A new study offers evidence that sensitivity to laughter can thwart a person’s success in romantic relationships and is linked to insecure attachment. The findings were published in the Journal of Social and Personal Relationships.
Gelotophobia is a social phobia characterized by an excessive fear of being laughed at. People with these tendencies are oversensitive to laughter and often misconstrue passing sounds of laughter as ridicule directed at themselves. As might be expected, gelotophobia has been linked to difficulty within romantic relationships.
Study authors Kay Brauer and René T. Proyer aimed to add to the current understanding of how and why this fear of laughter leads to lower relationship satisfaction. “An explanation that has been put forward is that gelotophobes misinterpret potential partners’ expressions of positive emotions (e.g., smiling and laughter on the first date) and then lose interest, because they feel ridiculed,” the researchers say. Yet, despite this roadblock, people with gelotophobia do desire long-term romance.
Preliminary studies have suggested that gelotophobia impedes romantic success through its relation to anxious attachment — an attachment style characterized by worries surrounding the relationship. Brauer and Proyer wanted to extend this research by replicating these findings among a larger sample.
A total of 531 adults between the ages of 18 and 80 completed a survey that included assessments of gelotophobia as well as measures of anxious attachment and avoidant attachment in close relationships.
When the researchers analyzed the data, it was clear that the fear of being laughed at was linked to a reduced chance of having been in a relationship. The researchers further found evidence that gelotophobia is linked to a person’s attachment style — and specifically, insecure attachment. The fear of being laughed at was linked to both anxious and avoidant attachment styles.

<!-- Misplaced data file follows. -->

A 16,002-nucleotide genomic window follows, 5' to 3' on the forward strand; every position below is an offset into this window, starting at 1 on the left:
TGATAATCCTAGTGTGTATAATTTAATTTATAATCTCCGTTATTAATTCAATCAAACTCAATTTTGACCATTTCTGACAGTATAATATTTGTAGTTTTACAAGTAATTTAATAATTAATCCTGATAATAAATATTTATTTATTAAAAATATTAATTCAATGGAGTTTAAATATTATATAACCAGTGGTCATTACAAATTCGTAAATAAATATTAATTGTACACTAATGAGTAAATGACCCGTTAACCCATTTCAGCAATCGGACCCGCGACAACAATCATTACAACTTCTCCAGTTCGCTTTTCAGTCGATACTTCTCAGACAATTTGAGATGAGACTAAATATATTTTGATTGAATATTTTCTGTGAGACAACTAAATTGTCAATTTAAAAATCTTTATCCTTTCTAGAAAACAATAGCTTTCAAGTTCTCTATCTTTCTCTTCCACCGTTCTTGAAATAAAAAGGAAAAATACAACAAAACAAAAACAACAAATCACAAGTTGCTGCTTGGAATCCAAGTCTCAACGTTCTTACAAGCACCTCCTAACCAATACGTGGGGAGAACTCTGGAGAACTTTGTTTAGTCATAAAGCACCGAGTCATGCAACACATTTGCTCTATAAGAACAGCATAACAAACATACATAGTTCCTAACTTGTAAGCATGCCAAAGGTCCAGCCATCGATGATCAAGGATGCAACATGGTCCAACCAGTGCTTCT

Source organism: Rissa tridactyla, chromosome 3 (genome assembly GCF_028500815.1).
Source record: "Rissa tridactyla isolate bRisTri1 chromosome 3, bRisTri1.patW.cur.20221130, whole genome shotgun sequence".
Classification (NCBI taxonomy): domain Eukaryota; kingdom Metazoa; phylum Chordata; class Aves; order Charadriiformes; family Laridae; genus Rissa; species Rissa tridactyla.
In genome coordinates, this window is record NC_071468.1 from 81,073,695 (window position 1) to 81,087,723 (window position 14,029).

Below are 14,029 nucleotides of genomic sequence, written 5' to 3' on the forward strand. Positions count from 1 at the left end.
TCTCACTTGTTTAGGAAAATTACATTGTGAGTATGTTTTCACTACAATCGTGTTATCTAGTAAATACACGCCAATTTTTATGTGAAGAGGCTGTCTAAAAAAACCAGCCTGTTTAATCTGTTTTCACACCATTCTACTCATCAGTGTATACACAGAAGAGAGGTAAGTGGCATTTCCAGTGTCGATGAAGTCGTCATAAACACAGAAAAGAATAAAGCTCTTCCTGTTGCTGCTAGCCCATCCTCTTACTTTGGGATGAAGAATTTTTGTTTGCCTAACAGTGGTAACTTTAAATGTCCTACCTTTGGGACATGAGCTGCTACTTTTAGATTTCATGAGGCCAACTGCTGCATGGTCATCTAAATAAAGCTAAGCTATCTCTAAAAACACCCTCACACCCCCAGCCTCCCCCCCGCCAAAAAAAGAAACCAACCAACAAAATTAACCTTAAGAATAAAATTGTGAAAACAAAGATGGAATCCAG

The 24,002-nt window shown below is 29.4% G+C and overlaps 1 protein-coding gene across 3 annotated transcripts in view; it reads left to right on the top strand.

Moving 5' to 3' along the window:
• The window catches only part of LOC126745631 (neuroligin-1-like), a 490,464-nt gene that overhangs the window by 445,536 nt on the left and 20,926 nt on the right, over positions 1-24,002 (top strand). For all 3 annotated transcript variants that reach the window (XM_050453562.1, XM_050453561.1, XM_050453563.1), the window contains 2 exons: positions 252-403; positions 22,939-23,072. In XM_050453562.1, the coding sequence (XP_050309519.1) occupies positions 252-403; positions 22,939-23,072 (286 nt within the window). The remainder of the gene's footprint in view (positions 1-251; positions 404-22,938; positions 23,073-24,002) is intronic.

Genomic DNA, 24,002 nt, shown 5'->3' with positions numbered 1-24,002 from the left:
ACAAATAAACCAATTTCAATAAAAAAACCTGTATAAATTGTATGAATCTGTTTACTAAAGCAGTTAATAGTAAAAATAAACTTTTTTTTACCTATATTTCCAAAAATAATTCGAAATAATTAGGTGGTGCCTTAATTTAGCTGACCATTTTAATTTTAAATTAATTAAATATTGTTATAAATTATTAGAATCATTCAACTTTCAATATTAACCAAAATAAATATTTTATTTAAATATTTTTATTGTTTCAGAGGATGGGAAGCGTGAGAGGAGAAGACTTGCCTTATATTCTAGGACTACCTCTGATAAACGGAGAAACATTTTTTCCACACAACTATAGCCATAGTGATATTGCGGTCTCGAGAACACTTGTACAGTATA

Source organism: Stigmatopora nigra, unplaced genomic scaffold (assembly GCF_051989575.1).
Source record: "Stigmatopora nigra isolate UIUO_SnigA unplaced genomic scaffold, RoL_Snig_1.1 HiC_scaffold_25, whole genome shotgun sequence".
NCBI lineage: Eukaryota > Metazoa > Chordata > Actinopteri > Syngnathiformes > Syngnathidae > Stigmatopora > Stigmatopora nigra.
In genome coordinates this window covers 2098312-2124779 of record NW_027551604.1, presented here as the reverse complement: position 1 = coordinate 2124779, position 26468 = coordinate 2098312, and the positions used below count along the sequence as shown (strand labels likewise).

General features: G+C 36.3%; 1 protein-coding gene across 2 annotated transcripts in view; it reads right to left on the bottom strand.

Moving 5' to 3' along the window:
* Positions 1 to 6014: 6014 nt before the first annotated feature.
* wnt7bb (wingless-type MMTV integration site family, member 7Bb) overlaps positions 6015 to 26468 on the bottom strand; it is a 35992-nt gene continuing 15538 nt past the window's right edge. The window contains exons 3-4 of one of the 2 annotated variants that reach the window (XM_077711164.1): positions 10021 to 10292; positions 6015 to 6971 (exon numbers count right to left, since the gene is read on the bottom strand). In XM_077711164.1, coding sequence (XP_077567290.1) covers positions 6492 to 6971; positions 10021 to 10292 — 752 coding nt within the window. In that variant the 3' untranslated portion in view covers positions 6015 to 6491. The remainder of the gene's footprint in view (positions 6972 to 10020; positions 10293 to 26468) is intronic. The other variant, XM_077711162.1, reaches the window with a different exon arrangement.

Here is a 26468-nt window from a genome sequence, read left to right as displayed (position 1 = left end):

However, only anxiety mediated the link between gelotophobia and the likelihood of having been in a relationship, suggesting that anxious attachment may partially explain why those who fear being laughed at have lower relationship success. Even though singles with gelotophobia desire romance, like those with anxious attachment, their plans are likely thwarted by a hypersensitivity to rejection. Specifically, their fears may lead them to misinterpret a potential partner’s laughter as malicious instead of friendly.
Although the study involved a larger sample than seen in previous research, it was limited in that it only examined romantic attachment and not attachment styles across different relationships. The researchers suggest that future studies should additionally consider attachment toward peers and family members and examine the interplay between gelotophobia and attachment over time.
The findings suggest that interventions targeting anxious attachment in those with a fear of being laughed at may help improve their satisfaction in romantic relationships.
The study, “Gelotophobia in romantic life: Replicating associations with attachment styles and their mediating role for relationship status”, was authored by Kay Brauer and René T. Proyer.